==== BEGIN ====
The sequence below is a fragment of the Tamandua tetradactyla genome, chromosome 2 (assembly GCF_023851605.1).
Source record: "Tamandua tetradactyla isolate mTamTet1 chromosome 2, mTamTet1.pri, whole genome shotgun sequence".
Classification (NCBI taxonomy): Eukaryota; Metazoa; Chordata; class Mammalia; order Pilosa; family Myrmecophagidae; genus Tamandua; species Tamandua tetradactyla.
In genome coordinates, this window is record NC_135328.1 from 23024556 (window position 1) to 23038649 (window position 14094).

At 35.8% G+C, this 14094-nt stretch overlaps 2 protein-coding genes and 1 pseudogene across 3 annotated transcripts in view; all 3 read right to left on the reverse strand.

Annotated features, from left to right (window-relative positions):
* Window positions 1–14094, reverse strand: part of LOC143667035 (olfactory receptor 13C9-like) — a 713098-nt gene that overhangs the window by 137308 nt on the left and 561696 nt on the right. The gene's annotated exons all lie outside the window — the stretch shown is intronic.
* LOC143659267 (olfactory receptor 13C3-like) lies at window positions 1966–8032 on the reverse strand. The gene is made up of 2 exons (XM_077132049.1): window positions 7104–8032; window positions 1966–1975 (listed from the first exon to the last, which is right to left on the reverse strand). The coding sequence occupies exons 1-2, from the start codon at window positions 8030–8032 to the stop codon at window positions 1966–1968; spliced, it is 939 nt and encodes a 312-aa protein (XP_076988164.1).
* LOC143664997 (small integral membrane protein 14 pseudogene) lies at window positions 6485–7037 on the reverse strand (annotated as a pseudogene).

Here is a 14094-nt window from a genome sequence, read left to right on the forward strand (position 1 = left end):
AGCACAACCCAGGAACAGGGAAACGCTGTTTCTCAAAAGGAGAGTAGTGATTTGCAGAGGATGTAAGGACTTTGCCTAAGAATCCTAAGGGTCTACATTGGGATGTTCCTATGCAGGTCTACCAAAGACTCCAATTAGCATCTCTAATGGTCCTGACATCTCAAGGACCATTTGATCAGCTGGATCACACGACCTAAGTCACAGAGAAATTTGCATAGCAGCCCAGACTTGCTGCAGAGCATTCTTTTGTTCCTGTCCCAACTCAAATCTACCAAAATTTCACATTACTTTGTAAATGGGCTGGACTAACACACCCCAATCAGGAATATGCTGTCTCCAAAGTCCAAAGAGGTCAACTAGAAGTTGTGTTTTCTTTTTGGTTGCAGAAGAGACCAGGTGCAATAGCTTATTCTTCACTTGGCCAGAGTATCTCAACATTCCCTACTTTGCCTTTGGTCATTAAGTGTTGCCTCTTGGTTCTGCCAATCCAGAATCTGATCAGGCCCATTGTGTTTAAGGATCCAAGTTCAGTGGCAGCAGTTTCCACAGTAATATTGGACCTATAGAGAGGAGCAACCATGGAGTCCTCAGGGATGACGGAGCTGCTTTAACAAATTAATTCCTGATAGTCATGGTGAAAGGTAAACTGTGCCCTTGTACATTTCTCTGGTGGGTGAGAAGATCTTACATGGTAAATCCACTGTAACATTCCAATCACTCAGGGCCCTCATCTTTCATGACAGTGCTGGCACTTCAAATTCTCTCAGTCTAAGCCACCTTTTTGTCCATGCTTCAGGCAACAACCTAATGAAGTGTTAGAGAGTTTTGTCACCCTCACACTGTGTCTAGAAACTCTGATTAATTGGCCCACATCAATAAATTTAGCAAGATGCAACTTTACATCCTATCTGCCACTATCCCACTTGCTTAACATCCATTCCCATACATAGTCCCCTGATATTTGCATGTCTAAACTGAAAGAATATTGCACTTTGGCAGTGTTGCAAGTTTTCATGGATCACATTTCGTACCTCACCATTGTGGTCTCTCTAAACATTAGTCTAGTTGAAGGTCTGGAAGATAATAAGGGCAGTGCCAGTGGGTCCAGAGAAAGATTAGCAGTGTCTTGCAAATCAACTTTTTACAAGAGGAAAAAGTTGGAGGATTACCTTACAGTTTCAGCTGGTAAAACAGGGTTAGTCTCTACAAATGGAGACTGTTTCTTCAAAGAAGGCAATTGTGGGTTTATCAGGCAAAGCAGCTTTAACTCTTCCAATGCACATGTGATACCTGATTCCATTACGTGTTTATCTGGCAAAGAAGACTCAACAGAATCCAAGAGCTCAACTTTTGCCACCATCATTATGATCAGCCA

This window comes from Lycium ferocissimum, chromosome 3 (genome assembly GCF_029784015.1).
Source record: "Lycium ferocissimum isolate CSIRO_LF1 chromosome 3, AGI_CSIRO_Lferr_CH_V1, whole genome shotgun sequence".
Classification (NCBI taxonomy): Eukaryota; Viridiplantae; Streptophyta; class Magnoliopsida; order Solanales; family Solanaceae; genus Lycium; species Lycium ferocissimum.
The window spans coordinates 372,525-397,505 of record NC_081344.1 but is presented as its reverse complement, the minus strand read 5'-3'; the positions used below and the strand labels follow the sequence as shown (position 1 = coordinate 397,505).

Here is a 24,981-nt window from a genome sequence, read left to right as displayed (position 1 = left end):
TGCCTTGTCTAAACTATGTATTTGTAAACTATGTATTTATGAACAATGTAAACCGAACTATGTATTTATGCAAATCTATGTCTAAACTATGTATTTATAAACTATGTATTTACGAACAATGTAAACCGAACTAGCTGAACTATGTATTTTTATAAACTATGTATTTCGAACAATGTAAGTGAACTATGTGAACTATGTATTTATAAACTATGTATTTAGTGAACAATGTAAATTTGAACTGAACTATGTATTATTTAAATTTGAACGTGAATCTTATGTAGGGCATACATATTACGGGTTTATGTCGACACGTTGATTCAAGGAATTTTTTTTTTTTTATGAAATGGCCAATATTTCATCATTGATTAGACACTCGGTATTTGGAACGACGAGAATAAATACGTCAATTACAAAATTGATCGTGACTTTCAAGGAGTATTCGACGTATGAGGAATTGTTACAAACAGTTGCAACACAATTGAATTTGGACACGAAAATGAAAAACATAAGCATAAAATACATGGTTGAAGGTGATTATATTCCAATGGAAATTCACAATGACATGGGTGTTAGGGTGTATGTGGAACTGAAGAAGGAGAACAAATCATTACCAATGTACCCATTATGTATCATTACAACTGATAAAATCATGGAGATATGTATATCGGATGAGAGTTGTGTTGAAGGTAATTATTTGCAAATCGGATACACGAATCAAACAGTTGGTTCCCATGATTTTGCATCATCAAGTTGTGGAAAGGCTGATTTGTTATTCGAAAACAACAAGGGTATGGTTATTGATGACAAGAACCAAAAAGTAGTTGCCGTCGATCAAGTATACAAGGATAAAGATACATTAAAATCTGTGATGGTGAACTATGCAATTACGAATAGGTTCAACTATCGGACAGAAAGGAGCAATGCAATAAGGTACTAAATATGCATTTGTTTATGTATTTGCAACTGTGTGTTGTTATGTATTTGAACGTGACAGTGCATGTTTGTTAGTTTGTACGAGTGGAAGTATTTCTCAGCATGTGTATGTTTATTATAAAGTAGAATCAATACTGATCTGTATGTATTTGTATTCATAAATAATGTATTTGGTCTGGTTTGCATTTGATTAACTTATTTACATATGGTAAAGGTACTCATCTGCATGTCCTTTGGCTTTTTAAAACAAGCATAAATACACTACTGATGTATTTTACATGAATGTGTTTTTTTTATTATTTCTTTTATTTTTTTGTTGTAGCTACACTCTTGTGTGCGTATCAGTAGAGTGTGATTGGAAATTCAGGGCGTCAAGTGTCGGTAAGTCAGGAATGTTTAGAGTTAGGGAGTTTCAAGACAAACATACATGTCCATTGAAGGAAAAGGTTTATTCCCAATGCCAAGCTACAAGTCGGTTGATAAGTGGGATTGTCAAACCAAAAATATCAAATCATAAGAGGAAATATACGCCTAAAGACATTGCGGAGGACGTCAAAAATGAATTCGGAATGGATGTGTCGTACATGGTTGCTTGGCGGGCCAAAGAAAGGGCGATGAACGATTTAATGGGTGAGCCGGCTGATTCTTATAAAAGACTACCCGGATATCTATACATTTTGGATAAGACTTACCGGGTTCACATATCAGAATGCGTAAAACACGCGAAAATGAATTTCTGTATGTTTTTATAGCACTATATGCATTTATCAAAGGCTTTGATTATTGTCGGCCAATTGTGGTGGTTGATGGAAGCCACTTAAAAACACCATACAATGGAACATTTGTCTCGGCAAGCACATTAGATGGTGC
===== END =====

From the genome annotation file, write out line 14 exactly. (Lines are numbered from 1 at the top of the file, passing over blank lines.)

Classification (NCBI taxonomy): Eukaryota; Viridiplantae; Streptophyta; class Magnoliopsida; order Solanales; family Solanaceae; genus Lycium; species Lycium ferocissimum.